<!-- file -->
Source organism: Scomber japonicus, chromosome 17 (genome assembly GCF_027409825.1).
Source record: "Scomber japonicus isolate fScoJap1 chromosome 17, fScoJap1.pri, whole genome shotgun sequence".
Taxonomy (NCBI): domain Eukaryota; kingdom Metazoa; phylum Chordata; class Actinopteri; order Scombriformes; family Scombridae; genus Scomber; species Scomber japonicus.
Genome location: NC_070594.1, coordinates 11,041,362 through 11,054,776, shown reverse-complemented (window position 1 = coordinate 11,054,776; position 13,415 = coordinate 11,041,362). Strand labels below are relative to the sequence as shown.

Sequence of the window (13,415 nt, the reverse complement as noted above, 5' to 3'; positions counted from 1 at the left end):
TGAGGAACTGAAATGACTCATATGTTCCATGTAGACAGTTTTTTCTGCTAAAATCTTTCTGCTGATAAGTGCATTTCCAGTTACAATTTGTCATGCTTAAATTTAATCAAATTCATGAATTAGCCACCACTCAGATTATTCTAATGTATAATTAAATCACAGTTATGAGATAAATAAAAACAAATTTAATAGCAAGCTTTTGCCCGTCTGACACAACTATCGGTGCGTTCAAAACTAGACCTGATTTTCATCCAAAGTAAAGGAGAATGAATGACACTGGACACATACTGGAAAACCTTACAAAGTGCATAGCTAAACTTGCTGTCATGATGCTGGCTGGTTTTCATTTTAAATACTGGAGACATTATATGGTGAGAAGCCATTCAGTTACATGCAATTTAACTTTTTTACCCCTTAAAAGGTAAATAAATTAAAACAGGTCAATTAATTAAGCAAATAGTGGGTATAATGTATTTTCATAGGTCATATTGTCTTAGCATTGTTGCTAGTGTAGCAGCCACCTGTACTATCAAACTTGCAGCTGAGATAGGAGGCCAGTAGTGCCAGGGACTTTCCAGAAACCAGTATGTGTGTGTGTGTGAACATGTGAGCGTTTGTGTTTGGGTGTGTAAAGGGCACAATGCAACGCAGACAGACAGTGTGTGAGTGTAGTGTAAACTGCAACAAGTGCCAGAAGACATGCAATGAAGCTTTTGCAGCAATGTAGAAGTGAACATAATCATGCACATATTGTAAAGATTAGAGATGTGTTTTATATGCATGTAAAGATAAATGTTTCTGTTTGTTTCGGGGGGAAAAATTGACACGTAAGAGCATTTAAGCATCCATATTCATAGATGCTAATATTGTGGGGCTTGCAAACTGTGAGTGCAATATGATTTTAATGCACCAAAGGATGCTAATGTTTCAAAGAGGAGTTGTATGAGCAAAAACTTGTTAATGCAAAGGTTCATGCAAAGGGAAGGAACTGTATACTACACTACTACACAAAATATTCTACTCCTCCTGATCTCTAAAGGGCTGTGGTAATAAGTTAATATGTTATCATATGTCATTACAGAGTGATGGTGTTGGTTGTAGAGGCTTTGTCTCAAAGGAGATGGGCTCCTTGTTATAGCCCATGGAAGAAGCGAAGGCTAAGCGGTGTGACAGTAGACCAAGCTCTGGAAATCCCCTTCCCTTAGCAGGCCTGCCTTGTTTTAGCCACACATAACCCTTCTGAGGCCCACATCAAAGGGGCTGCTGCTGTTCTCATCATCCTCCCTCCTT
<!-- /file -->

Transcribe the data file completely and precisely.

Source organism: Scomber japonicus, chromosome 17 (genome assembly GCF_027409825.1).
Source record: "Scomber japonicus isolate fScoJap1 chromosome 17, fScoJap1.pri, whole genome shotgun sequence".
Taxonomy (NCBI): domain Eukaryota; kingdom Metazoa; phylum Chordata; class Actinopteri; order Scombriformes; family Scombridae; genus Scomber; species Scomber japonicus.
Genome location: NC_070594.1, coordinates 11,041,362 through 11,054,776, shown reverse-complemented (window position 1 = coordinate 11,054,776; position 13,415 = coordinate 11,041,362). Strand labels below are relative to the sequence as shown.

Sequence of the window (13,415 nt, the reverse complement as noted above, 5' to 3'; positions counted from 1 at the left end):
TGAGGAACTGAAATGACTCATATGTTCCATGTAGACAGTTTTTTCTGCTAAAATCTTTCTGCTGATAAGTGCATTTCCAGTTACAATTTGTCATGCTTAAATTTAATCAAATTCATGAATTAGCCACCACTCAGATTATTCTAATGTATAATTAAATCACAGTTATGAGATAAATAAAAACAAATTTAATAGCAAGCTTTTGCCCGTCTGACACAACTATCGGTGCGTTCAAAACTAGACCTGATTTTCATCCAAAGTAAAGGAGAATGAATGACACTGGACACATACTGGAAAACCTTACAAAGTGCATAGCTAAACTTGCTGTCATGATGCTGGCTGGTTTTCATTTTAAATACTGGAGACATTATATGGTGAGAAGCCATTCAGTTACATGCAATTTAACTTTTTTACCCCTTAAAAGGTAAATAAATTAAAACAGGTCAATTAATTAAGCAAATAGTGGGTATAATGTATTTTCATAGGTCATATTGTCTTAGCATTGTTGCTAGTGTAGCAGCCACCTGTACTATCAAACTTGCAGCTGAGATAGGAGGCCAGTAGTGCCAGGGACTTTCCAGAAACCAGTATGTGTGTGTGTGTGAACATGTGAGCGTTTGTGTTTGGGTGTGTAAAGGGCACAATGCAACGCAGACAGACAGTGTGTGAGTGTAGTGTAAACTGCAACAAGTGCCAGAAGACATGCAATGAAGCTTTTGCAGCAATGTAGAAGTGAACATAATCATGCACATATTGTAAAGATTAGAGATGTGTTTTATATGCATGTAAAGATAAATGTTTCTGTTTGTTTCGGGGGGAAAAATTGACACGTAAGAGCATTTAAGCATCCATATTCATAGATGCTAATATTGTGGGGCTTGCAAACTGTGAGTGCAATATGATTTTAATGCACCAAAGGATGCTAATGTTTCAAAGAGGAGTTGTATGAGCAAAAACTTGTTAATGCAAAGGTTCATGCAAAGGGAAGGAACTGTATACTACACTACTACACAAAATATTCTACTCCTCCTGATCTCTAAAGGGCTGTGGTAATAAGTTAATATGTTATCATATGTCATTACAGAGTGATGGTGTTGGTTGTAGAGGCTTTGTCTCAAAGGAGATGGGCTCCTTGTTATAGCCCATGGAAGAAGCGAAGGCTAAGCGGTGTGACAGTAGACCAAGCTCTGGAAATCCCCTTCCCTTAGCAGGCCTGCCTTGTTTTAGCCACACATAACCCTTCTGAGGCCCACATCAAAGGGGCTGCTGCTGTTCTCATCATCCTCCCTCCTT